My favorite part of our new apartment is far and away the bathtub. I had no idea I even liked baths that much until the last place we stayed in the US didn’t have a bathtub, and I missed it so much.
I can sit and process what in the world is happening in our life. I can hear my neighbor enjoying her evening rock-n’-roll time, and I can hear all the dogs of the back balconies barking the night away. I can reflect on what we experienced that day, and reflect on how we ended up here.
It also makes me miss my mom. In the house we lived in when I was a child we had a claw-foot bathtub and my mom loved to take a bath. I’m sure it wasn’t every single day, but that’s what it felt like. I remember so clearly wondering how she could possibly enjoy sitting by herself for that long. Now I get it. It’s my happy place. Sometimes I’ll play music in the background, Storyhill’s Steady On is always on the list. That’s me and my dad’s song.
One part of living in Greece so far that I wasn’t expecting is how often I forget where I am. I grew up on a lake that seemed to never have enough water in it, and so the other day when it was raining cats-and-dogs here I immediately thought, “Oh well, at least this will be good for the lake.” Stuff like that happens all the time. I just forget. And that’s why I need bath time, so I can remember. I remember that almost two years ago God revealed that we would be coming to Greece, and then it happened. And 2.5 years ago all I was concerned about was walking down the aisle to my best friend, without a sweet clue what was about to happen. That is so important because just like I forget that I am in Greece, I forget that I will never have a grasp on this whole “life plan” situation. It’s so hard to carry the load of people asking us how long we are going to live here, when we are going to have kids, anything about our families in US and their timelines…. because believe it or not, much to my surprise, moving to Greece did not magically give me the ability to see or control the future.
As I sit and face that reality two things usually happen: 1. slight panic, and 2. total joy. All I can do is focus on today. That’s it, that’s all I️ got. That’s all God gave me.
The Greek culture in general is much better at the concept of enjoying the day. They don’t view time the same way US culture does at all. They are not in a hurry. Ever. I️ would say 9 times out of 10 when Joe and I go out to eat we are the last people to get to the restaurant, and the first to leave. They take their time, and they value a relaxed pace. Also, I am the only person I have seen with a laptop in a coffee shop. The Greeks coffee. Hard. But it’s unlike coffee shops I’m used to where everyone is desperately searching for an outlet, maybe with headphones in, trying to give the not-so-secret-signal to the world that they want to be left alone. Everyone is with someone else (maybe someone they came with, or someone they found there) and they are enjoying their coffee. There are no giant lines in order to get coffee to-go as fast as you can with as little human interaction as possible (to be fair the whole concept of waiting in an actual orderly line isn’t a thing here either, but that’s beside the point). It’s about the right now. It’s about who you are with.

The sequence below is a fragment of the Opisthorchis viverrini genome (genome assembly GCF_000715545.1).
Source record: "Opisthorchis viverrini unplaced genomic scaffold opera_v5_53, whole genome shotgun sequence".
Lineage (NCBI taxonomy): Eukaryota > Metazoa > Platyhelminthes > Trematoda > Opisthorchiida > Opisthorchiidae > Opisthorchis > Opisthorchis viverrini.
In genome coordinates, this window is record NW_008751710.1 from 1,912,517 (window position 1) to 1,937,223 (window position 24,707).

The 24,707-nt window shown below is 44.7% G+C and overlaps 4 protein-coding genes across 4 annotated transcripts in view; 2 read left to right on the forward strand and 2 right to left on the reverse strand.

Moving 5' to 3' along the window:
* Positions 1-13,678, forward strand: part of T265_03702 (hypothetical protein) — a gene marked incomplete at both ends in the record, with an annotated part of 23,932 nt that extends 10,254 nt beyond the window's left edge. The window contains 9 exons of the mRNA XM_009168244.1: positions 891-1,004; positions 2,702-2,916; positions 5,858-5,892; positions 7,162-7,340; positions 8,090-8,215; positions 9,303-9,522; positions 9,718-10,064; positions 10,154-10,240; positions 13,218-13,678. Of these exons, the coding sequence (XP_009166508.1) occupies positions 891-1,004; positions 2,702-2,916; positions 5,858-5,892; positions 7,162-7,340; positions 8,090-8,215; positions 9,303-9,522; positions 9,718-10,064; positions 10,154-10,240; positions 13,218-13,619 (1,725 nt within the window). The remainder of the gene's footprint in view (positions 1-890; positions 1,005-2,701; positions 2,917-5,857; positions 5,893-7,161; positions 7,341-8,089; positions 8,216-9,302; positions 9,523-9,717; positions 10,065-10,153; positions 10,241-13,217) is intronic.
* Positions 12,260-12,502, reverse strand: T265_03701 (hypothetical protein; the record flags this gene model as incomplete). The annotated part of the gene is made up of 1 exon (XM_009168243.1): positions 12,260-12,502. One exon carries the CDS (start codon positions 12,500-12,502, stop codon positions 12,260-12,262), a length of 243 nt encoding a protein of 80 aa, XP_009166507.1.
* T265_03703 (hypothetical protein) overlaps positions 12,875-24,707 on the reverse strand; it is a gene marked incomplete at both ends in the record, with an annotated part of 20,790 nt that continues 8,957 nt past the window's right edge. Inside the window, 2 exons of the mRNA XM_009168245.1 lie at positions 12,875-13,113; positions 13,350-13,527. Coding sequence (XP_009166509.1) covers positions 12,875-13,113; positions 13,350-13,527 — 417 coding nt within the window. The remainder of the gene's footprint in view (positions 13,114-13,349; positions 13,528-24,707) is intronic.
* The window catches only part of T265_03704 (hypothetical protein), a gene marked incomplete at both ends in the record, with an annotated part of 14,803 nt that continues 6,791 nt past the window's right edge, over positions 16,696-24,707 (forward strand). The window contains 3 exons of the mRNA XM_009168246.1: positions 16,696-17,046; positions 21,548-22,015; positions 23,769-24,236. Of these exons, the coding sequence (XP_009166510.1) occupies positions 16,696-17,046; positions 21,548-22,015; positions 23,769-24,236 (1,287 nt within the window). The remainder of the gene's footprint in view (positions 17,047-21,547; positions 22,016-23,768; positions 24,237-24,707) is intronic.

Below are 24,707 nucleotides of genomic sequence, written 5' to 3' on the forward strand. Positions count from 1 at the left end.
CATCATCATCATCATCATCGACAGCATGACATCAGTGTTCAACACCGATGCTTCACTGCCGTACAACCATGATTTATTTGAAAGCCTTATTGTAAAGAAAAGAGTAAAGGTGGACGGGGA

I am so constantly aware of myself when I am moving about here. I stick out. Like crazy. I have blonde hair, blue eyes, and I am a giant…. so- people notice me. For the first time I have experienced what it feels like to consistently walk in to a room and everyone immediately notice me, size me up, and wait to see what in the world I am doing in their space. I don’t feel threatened or anything like that…. mostly I just sense people’s total confusion. When Joe and I walk into a coffee shop together everyone, with out a doubt, is going to notice us. Most of the time after the 10 second side-eye stare down, that’s it. But every now and then people will just ask, “What are doing here?”
That is a great question. And that is why I love my bath time. I need to think about that question every day…. because if I don’t, I’m going to forget.
Here are some pictures from our first month in Greece. One of my favorite things about Athens is that everywhere you look there is a scene telling a story.